Among the multifaceted challenges triggered by climate change, extreme weather events especially marine heat waves are taking a toll on dolphin population and other marine mammals in the Shark Bay region, a UNESCO World Heritage site. They have also been the reason behind a significant fall in the rates of female reproduction of bottlenose dolphins.
According to a study published in Current Biology Monday, researchers searched for the implications of scorched waters because of a marine heatwave off the coast of Western Australia in 2011. They found that the dolphin’s survival rate reduced by 12 percent in the area and females gave birth to a less number of calves which lasted until 2017.
“The extent of the negative influence of the heat wave surprised us,” lead author of the study and Ph.D. student of the University of Leeds, Sonja Wild in a statement reported by USA Today. “It is particularly unusual that the reproductive success of females appears to have not returned to normal levels, even after six years.”
Shark Bay, the World Heritage Site in Western Australia and home to Indo-Pacific bottlenose dolphins, was the area of studying dolphins for the researchers. As a University of Bristol press release explained, the 2011 unprecedented heat wave raised ocean temperatures as much as four degrees Celsius above average in the area killing seagrass and fish in the iconic bay. Seagrass provides food and shelter to the marine inhabitants.
“Our findings suggest that extreme weather events may be too sudden or disruptive for even highly adaptable animals to respond, leading to negative impacts at the population level. We are yet to see the recovery of seagrass meadows or fish stocks and now we find negative impacts on dolphins from just one event. Dr Simon Allen, the senior author of the study and senior research associate at Bristol’s School of Biological Sciences, said.
The researchers were looking for an answer to whether there was any impact on the larger animals for the seagrass die-off.
“It was serendipity really. We have been working in that part of Shark Bay since 2007, now as part of a large study,” study author and Director of Department of Anthropology, University of Zurich Michael Krützen told CNN in an email.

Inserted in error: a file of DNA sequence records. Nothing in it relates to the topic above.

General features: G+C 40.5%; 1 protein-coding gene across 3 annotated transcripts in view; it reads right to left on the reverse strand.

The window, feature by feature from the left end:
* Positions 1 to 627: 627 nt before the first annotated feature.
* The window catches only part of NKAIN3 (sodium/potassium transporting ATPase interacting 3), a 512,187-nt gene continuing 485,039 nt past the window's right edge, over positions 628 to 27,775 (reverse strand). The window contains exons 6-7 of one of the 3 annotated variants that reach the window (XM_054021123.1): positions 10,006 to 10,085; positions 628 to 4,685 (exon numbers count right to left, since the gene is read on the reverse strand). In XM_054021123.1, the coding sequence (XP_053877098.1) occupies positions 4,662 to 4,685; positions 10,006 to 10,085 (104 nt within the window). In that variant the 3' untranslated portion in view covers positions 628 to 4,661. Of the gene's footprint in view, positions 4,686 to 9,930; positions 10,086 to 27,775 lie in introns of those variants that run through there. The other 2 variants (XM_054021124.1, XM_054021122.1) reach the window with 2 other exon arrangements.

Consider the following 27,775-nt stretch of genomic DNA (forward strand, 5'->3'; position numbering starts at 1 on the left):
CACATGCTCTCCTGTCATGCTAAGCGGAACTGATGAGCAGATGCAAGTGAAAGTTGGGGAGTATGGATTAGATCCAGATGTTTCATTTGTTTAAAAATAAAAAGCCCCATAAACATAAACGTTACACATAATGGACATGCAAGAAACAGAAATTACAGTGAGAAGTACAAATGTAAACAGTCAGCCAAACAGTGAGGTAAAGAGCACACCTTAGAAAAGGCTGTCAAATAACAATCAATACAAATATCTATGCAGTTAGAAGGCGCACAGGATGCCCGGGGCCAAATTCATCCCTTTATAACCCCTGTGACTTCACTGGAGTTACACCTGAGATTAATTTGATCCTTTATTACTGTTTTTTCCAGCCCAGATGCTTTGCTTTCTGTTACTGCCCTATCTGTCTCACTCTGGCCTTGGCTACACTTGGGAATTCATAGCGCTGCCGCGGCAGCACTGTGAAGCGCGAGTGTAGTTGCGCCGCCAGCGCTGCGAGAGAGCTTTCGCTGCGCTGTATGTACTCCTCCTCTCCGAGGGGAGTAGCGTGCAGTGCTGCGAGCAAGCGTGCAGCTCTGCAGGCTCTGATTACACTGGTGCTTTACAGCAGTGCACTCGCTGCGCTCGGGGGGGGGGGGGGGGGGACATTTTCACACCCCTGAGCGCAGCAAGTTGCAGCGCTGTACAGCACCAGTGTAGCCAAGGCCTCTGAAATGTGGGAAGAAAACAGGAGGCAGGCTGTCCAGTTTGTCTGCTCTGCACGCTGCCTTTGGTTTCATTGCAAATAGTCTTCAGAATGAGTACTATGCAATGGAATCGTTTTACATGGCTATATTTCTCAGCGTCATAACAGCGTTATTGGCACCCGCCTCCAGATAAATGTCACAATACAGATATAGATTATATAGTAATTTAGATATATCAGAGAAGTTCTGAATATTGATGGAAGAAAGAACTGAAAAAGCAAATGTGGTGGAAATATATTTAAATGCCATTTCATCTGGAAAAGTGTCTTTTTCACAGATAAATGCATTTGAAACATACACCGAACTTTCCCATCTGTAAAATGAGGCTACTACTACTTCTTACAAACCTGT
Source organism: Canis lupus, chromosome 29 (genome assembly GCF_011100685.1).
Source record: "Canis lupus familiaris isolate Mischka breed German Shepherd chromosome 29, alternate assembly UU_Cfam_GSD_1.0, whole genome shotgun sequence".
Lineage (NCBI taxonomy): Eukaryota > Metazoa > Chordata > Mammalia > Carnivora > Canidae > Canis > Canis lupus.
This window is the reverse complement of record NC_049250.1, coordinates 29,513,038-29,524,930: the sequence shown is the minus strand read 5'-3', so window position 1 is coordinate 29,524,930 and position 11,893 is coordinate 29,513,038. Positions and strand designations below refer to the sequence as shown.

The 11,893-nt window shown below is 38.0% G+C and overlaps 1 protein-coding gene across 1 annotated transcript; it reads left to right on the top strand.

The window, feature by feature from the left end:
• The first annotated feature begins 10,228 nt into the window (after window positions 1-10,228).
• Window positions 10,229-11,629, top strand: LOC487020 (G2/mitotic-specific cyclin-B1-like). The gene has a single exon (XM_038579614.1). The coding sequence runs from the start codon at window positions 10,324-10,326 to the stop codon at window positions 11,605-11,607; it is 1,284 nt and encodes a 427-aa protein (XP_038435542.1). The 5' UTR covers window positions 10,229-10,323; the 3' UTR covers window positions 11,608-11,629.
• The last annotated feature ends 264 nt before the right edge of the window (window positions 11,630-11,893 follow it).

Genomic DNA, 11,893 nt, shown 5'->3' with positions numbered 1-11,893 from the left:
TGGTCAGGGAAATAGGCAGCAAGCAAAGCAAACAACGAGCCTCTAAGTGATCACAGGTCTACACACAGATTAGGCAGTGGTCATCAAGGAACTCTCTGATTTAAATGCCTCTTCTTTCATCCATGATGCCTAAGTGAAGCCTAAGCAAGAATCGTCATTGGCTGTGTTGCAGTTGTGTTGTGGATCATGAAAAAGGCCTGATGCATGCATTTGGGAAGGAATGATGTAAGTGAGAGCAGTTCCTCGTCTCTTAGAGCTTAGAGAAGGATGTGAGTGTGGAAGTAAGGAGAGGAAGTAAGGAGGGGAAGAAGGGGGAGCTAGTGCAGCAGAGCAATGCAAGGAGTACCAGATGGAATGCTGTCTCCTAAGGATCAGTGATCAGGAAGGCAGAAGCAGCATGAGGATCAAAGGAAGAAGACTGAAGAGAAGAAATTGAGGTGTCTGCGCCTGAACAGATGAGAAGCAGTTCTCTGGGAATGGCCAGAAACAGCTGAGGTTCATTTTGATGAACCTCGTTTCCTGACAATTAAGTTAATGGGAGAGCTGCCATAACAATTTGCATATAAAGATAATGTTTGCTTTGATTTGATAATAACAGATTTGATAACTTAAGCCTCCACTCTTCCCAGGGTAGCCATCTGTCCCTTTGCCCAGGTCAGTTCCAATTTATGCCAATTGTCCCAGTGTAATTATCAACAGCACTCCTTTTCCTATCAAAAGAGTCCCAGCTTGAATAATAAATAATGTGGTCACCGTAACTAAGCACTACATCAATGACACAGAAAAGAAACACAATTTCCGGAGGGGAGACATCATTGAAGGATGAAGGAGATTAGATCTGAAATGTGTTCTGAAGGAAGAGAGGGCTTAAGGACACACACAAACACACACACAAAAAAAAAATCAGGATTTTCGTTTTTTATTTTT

The encounters of more than 5,000 dolphins between 2007 and 2017, reviewed by the researchers disclosed the lasting impact of a heat wave as per a press release. Fish in the area could not recover quickly due to the loss of food and habitat according to the researchers. In this situation, dolphins were forced to spend more time searching for food being less aware, and the chances increased that sharks would prey on calves.
Additionally, it was harder for mothers and young dolphins both to get enough food due to reduced food availability and lack of nutrition leads to more deaths of the calves.
According to the findings by the researchers, it was yet another example that climate change poses a threat to the oceans. The number of ocean heat wave days per year had increased by 50 percent between 1987 and 2016 found in a study published in March for example, and that was like wildfire on land. They had the same devastating impact on marine ecosystems.
“Given that marine heatwaves are occurring more often in association with climate change this raises serious concerns over the long-term prospects for the dolphin population, commercial fisheries and the ecosystem as a whole,” Dr. Simon Allen said in the press release.
The good side of the study was that dolphins which used sponges as foraging tools to hunt were less impacted than others, but the researchers were not confirmed whether that advantage would hold for an extended period, CNN reported.
“It seems that extreme weather events appear to threaten marine mammal populations in their existence. If we want to conserve these populations, we have to think how the frequency of such events can be kept at a minimum,” Krützen told CNN.